Spread the love, not the germs

Spread the love, not the germs

Blog Post 40 - Photo 1

The one thing we all want to avoid the most, but something that none of us can dodge completely, is getting sick in college. When you’re sleeping a few feet away from a roommate, sharing restrooms with an entire hallway, and living among three hundred other co-residents, germs are bound to spread like wildfire. Dr. James M. Steckelberg of the Mayo Clinic warns that “Flu viruses travel through the air in droplets when someone with the infection coughs, sneezes or talks. You can inhale the droplets directly, or you can pick up the germs from an object and then transfer them to your eyes, nose or mouth.”

Whether suffering from a cold, the flu, or food poisoning, being under the weather is definitely no fun. College students are generally more prone to getting sick when midterms or finals roll around, because we are sleeping less and are not watching what we eat. Here are 4 ways to avoid getting sick in the first place and 4 things to do when you find yourself red-nosed and hugging a box of tissue.


4 Ways to Avoid Getting Sick:

  1. Wash your hands whenever possible and use hand sanitizer.

Get into the habit of washing your hands properly, and not just rinsing them, especially before meals. This is the Number One Rule for staying healthy.  According to the Centers for Disease Control, human influenza viruses generally can survive on surfaces between 2 and 8 hours, so a classic soap-and-water routine remains the best method for getting rid of the germs we students frequently pick up by touching shared surfaces, including doors, sinks and elevator buttons. In addition to warding off contagions in public spaces, hand washing is a simple yet effective means of self-defense when someone who lives in close quarters to you gets sick.

  1. Sleep whenever you can, as much as you can.

A weakened immune system has been scientifically linked with sleep deprivation, so students who stay up all night studying will render their bodies less capable of combating infectious disease. Even obsessive hand-washers can’t completely escape exposure. When an infected person coughs, sneezes or even talks, flu viruses travel through the air in droplets, which can be inhaled directly, so it’s never a bad idea to call it an early night, or at least squeeze in a 20-minute power nap, if you haven’t been getting enough rest lately.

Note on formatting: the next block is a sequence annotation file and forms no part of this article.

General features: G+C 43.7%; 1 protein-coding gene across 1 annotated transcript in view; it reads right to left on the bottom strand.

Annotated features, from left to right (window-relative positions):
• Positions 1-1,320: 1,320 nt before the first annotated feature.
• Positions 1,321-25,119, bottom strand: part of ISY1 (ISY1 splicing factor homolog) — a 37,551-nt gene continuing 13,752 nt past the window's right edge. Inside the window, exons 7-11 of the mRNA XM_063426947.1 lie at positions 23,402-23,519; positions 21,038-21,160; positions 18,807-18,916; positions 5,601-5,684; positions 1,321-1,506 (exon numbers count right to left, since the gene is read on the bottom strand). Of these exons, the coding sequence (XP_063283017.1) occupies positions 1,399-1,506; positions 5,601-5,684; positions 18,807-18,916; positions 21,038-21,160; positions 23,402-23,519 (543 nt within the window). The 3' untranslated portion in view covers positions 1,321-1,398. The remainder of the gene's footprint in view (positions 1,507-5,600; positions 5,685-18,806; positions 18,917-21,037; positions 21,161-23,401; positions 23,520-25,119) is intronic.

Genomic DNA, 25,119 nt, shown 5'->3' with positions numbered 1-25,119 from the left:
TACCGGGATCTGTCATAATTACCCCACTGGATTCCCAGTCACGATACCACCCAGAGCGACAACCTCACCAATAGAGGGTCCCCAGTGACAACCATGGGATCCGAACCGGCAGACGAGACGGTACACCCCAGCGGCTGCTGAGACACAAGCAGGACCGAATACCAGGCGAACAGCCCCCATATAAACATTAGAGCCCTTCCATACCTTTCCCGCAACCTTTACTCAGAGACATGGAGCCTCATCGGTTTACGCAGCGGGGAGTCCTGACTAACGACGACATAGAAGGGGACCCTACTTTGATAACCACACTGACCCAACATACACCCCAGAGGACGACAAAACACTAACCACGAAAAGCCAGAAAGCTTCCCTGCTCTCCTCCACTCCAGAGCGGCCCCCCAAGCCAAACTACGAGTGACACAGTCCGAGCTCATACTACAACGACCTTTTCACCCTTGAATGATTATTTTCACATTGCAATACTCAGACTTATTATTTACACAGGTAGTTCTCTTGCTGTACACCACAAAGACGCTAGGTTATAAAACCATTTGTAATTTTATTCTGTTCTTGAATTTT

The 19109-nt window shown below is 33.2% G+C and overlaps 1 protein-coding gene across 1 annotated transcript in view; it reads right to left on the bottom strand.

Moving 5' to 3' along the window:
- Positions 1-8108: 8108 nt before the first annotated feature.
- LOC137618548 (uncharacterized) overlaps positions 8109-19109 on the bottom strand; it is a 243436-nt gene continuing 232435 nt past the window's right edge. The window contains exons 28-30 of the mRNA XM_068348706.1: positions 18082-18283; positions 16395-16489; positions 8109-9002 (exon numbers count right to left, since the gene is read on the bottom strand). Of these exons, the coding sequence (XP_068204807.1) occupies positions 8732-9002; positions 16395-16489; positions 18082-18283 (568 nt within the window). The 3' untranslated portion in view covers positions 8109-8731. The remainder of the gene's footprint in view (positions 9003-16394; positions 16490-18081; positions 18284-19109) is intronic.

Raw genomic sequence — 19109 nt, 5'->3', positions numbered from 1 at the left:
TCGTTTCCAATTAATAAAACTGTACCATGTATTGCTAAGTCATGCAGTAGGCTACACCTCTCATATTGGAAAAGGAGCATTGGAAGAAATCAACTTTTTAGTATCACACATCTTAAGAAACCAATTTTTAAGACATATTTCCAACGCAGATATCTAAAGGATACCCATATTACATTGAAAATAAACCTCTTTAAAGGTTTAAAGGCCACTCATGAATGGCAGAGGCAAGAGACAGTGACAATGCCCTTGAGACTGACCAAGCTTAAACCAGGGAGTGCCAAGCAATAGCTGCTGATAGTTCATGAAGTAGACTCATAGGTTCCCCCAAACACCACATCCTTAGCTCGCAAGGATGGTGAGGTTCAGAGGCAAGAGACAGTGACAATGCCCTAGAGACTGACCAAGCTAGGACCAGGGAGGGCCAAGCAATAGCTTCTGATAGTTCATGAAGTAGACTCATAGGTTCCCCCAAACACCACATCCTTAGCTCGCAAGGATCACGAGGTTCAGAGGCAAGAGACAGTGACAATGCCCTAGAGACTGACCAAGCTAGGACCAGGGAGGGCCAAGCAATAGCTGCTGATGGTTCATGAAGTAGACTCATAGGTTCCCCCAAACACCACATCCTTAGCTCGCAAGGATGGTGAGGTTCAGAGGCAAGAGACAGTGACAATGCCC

1. Don’t share.

Sharing may be caring, but not when it comes to germs. Do not share eating utensils, food, or beverages with friends during flu season. Most of us know to avoid sharing food or drinks between friends when either one is sick or showing signs of coming down with something. It is easy to misjudge, however, when someone is on the verge of getting cold, or appears to have recovered. According to the CDC, flu symptoms may not develop for up to 4 days after a person becomes infected, and the flu is most likely to be passed to someone else from 1 day before symptoms start, up to 7 days after symptoms develop. Sharing risks passing the flu to someone you care about, before you even know you have it and after you think you’ve gotten over it.

  1. Eat right and stay hydrated with H2O.

Cold and flu viruses last from three to 14 days (www.healthline.com). Potentially, that could translate into two weeks of misery, so it’s worth reiterating that nutritional food boosts the immune system and arms our bodies against those micro-predators that are lurking around campus, while, eating junk food weakens our internal gladiators in times when we most need them to fight against an invisible enemy. On average, we should be drinking 64 ounces of water a day, which is equivalent to eight cups, or almost three water bottles, of water. Though coffee, soda, or juice may taste better than plain water, they promote, rather than alleviate, dehydration.


4 Things to Do If You Get Sick:

  1. Call the Wellness Center.

Although the Loyola Wellness Center does not take walk-ins, call them and talk to a nurse who will ask you to describe your symptoms and advise you accordingly on what to do. You don’t want to overlook something that may be more serious than it appears.

  1. Be prepared.

Keep a first aid kit or a box full of the basics that you could need if you do get sick. Having to trek over to CVS with a fever does not make for a fun off-campus excursion. Preparing vitamin supplements and some over-the-counter medicine ahead of time makes everything a little more bearable when you’re feeling under the weather.

  1. Sleep

Sleep as much as you can, all day long if necessary, so as to allow your immune system to function at optimal efficiency and replenish “good soldiers” as quickly as possible.

  1. Email your professors to let them know you need, or expect, to miss class.

Try not to be the student who goes to class sick and spreads the germs to everyone, including the professor. Instead, email your professors as soon as possible and ask them to excuse your absence. This is especially helpful if you are missing an important class or have a project due, because the teacher might kindly give you a mini-extension on an assignment.





Image from: http://www.emephysique.com/wp-content/uploads/2013/09/sick-day.jpg

Information from: http://www.hercampus.com/health/physical-health/5-ways-avoid-getting-sick-college

Comments are closed.